Objective: To examine health plan strategies, planning, development, and implementation of pay-for-performance programs (financial incentives for hospitals and physicians tied to quality and efficiency) at the community level, focusing on differences across markets. Study Design: A fifth round of site visits to 12 nationally representative metropolitan areas between January 2005 and June 2005, based on more than 1000 protocol-driven interviews with representatives from health plans, provider organizations, employers, and policy makers. Methods: In each of 12 communities, we interviewed several executives from 35 health plans, including chief executive officers, marketing executives, and network contracting directors. Additional perspectives were obtained from representatives of employers, large medical groups, and hospital systems. Results: Growing numbers of health plans are developing and implementing pay-for-performance programs for physicians and hospitals. Although in their early stages, plans' customized programs show substantial design variation within and across markets. This design variation reflects local conditions that include information technology capabilities, data availability, relative leverage of health plans and providers, willingness of providers to participate, and employer influence. The concerns of providers include the administrative burden of health plans' customized programs and the potential for conflicting financial incentives. Conclusions: Most health plans are committed to pay-for-performance programs. Although providers would prefer health plans in their communities to use a single standardized set of measures and methods, this is unlikely given local market environments. A national effort directed at standardization might significantly reduce the extent of customization but also may limit the opportunities for local collaboration with providers.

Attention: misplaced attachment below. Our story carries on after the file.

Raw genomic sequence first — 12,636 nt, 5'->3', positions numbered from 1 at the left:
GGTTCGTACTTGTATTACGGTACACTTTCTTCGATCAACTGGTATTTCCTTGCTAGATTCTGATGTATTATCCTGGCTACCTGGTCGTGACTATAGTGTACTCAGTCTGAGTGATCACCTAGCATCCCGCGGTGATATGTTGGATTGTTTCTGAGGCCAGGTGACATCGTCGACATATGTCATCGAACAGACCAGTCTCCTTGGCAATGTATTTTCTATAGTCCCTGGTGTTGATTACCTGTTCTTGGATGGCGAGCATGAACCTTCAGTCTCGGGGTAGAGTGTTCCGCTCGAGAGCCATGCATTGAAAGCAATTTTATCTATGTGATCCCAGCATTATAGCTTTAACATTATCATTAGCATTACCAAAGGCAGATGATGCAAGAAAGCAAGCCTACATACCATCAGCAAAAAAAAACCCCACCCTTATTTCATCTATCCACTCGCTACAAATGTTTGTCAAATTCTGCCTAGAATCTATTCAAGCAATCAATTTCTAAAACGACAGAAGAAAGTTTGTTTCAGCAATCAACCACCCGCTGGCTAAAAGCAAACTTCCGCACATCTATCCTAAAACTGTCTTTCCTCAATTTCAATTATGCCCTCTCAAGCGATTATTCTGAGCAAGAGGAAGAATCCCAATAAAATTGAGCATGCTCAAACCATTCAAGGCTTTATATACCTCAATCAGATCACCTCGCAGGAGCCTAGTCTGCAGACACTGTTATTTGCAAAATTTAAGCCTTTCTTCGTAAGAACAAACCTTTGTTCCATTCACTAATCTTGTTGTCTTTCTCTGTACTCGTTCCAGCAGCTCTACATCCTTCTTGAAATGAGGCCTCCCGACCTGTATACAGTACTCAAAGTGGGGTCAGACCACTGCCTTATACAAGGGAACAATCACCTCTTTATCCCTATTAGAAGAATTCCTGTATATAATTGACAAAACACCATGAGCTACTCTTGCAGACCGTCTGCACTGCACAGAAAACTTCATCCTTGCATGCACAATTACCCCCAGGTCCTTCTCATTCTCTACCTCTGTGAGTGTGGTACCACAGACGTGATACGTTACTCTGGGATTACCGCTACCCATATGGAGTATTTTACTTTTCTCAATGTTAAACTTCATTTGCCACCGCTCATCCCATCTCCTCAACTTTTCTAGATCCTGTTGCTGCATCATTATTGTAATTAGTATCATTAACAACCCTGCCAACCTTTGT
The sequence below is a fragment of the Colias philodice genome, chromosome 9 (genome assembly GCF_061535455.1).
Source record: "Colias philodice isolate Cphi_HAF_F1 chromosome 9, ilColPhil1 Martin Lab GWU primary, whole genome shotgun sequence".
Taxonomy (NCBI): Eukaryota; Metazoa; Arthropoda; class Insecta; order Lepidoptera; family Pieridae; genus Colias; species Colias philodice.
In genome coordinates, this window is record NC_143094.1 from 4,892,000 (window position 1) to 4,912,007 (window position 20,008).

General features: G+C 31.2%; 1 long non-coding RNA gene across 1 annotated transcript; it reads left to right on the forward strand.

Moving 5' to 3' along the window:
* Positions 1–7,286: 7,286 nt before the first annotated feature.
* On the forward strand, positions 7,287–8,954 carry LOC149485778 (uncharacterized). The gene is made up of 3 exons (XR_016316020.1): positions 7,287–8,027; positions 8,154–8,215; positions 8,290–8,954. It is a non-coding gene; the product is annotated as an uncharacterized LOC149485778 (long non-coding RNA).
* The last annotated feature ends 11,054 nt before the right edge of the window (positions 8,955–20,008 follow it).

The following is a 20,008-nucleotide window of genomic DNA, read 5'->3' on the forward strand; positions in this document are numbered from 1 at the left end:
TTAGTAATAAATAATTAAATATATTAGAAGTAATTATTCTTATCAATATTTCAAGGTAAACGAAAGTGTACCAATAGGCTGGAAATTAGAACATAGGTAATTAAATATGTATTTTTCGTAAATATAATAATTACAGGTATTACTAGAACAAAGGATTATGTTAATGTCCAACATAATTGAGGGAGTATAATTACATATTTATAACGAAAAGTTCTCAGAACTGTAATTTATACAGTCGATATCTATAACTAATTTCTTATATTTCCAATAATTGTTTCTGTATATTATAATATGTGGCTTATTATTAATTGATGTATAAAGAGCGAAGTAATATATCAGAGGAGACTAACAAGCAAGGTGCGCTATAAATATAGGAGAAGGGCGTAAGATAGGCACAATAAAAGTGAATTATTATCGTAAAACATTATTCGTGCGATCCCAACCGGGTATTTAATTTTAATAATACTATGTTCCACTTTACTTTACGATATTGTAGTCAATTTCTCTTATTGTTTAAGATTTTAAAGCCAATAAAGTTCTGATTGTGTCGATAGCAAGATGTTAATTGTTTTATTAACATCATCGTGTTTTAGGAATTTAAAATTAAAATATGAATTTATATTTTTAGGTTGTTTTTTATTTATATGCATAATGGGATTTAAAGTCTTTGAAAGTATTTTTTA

|Original language||English (US)|
|Number of pages||6|
|Journal||American Journal of Managed Care|
|State||Published - Sep 1 2006|